Moody's assigned first-time ratings to Vietnam's Orient Commercial Joint Stock Bank.
The rating agency said April 10 that it assigned the bank long-term local- and foreign-currency deposit issuer ratings of B2, with a stable outlook. It also assigned the lender short-term local- and foreign-currency deposit and issuer ratings of Not Prime, a baseline credit assessment and adjusted baseline credit assessment of "b3" and counterpart risk assessments of B2(cr)/NP(cr).
The bank's long-term ratings reflect its baseline credit assessment of "b3" and a one-notch uplift based on expectations of a moderate probability of support from Vietnam's government, Moody's said. The lender's baseline credit assessment also reflects expectations that the bank's asset quality and capital profile will weaken over time given its aggressive loan growth strategy.
Oriental Commercial Bank's asset risk is expected to remain elevated over the coming 12 to 18 months given its rapid loan growth in 2015 and 2016, which was much higher than for the overall banking sector in Vietnam, Moody's said. It added that the bank's corporate loan portfolio has concentrations in construction and real estate, which is credit negative.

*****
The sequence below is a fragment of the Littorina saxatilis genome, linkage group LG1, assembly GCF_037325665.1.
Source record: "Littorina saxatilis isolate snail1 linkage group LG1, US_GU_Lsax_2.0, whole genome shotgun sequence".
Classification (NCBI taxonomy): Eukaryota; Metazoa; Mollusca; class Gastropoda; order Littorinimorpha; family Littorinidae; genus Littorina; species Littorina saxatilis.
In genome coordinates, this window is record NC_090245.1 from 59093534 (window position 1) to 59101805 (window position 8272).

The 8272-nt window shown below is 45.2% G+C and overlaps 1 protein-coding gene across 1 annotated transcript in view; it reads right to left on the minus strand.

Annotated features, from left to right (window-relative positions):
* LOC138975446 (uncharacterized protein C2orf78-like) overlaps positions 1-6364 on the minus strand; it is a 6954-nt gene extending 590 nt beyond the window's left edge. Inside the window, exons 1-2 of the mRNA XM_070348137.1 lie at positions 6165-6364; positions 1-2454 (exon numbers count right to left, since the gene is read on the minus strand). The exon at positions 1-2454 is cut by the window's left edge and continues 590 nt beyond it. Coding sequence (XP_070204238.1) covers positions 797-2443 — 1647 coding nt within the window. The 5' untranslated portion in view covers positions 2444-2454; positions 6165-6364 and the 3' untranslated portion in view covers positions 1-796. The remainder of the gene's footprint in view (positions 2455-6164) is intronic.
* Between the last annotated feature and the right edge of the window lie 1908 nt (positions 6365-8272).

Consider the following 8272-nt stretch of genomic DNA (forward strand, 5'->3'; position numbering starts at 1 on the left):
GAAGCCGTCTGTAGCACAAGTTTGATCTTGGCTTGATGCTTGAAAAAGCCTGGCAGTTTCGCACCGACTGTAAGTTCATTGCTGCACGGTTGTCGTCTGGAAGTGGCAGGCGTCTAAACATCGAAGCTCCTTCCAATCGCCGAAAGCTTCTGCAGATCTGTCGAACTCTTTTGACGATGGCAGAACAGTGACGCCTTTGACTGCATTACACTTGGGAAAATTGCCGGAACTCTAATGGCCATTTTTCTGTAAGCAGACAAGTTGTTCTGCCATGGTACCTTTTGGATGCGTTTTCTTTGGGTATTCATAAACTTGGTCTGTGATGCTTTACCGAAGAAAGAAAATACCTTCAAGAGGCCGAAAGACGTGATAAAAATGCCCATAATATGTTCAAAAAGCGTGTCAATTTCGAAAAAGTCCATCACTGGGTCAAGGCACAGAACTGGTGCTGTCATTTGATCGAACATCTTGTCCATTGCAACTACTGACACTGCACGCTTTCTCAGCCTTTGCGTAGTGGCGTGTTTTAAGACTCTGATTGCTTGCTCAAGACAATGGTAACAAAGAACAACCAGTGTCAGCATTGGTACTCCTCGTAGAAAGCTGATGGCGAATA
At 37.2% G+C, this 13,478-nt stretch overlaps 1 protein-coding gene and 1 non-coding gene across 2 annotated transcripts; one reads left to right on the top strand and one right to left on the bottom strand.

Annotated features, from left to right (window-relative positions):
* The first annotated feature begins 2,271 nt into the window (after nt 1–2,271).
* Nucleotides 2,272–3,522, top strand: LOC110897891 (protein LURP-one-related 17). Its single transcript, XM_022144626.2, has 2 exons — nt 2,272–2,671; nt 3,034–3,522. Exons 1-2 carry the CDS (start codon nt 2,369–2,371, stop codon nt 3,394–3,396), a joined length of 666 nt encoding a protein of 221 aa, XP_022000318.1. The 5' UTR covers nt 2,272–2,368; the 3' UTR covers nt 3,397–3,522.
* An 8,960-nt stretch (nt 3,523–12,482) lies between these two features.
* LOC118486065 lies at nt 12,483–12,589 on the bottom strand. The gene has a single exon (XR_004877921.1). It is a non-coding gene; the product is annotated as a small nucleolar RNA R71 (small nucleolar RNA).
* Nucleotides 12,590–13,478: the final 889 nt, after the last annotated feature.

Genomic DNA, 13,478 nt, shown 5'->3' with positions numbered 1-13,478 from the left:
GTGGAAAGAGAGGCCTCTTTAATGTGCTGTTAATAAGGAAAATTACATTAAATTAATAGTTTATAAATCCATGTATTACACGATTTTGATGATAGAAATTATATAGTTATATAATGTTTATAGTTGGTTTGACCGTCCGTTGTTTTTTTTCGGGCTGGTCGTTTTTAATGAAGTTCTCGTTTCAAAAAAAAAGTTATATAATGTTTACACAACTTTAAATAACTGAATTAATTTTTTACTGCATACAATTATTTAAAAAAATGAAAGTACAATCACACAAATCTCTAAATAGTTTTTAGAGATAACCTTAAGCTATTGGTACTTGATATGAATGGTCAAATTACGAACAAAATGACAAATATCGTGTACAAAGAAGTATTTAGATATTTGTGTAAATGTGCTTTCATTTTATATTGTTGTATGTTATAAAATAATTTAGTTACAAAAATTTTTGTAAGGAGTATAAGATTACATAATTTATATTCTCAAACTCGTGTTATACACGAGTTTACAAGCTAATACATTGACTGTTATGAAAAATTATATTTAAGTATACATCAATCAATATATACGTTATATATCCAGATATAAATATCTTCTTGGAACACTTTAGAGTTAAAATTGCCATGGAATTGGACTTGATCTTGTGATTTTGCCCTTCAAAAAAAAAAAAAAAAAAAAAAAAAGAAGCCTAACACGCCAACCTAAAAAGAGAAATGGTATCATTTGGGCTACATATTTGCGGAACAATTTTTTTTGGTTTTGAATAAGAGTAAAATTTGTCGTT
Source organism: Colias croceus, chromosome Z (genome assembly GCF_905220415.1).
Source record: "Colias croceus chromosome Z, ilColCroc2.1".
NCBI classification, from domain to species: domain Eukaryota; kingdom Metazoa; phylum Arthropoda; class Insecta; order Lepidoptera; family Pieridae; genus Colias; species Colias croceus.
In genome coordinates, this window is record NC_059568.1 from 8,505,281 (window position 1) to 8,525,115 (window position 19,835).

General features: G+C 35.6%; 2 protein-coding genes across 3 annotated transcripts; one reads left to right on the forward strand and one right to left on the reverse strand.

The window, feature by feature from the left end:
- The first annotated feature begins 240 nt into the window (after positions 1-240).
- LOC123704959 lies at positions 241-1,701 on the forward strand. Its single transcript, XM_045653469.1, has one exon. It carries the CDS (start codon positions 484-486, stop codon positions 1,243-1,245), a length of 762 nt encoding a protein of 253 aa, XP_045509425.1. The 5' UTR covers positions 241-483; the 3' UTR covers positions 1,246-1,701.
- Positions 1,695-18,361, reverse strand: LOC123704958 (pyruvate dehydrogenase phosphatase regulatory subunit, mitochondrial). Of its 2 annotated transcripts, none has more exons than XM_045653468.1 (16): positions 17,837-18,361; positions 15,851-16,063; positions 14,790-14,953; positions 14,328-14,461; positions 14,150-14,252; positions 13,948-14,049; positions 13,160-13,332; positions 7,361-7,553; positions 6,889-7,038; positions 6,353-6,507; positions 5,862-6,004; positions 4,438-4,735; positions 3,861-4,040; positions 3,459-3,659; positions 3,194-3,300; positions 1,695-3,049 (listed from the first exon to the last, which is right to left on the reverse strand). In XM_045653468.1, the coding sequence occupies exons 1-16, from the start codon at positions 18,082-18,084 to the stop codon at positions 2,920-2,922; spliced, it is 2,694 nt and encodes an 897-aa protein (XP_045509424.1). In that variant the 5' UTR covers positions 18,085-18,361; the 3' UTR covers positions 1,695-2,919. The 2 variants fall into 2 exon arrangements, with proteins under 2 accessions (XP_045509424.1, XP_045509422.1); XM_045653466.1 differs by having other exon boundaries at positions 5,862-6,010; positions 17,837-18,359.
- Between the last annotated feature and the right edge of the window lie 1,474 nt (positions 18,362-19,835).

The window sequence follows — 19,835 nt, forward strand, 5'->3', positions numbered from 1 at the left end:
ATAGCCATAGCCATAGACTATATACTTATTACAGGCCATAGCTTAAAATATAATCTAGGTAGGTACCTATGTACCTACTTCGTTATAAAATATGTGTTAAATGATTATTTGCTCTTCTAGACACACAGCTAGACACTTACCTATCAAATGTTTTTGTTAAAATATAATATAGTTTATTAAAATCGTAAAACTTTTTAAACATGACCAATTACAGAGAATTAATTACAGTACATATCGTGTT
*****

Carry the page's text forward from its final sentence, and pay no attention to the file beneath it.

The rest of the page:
An upgrade of Oriental Commercial Bank's baseline credit assessment could result from a reduction in its adjusted problem loans ratio to below 4%, the rating agency said. Loan diversification away from real estate and construction loans and an improvement in Vietnam's weak macro profile would also be positive for the baseline credit assessment.
Moody's could upgrade the bank's long-term ratings if its baseline credit assessment and Vietnam's sovereign ratings are upgraded.
Conversely, a downgrade of Oriental Commercial Bank's long-term ratings could result from its problem loans ratio rising above 10% of gross loans or its tangible common equity dropping significantly below 7%, Moody's said. The ratings are also sensitive to a significant weakening in the bank's liquidity profile.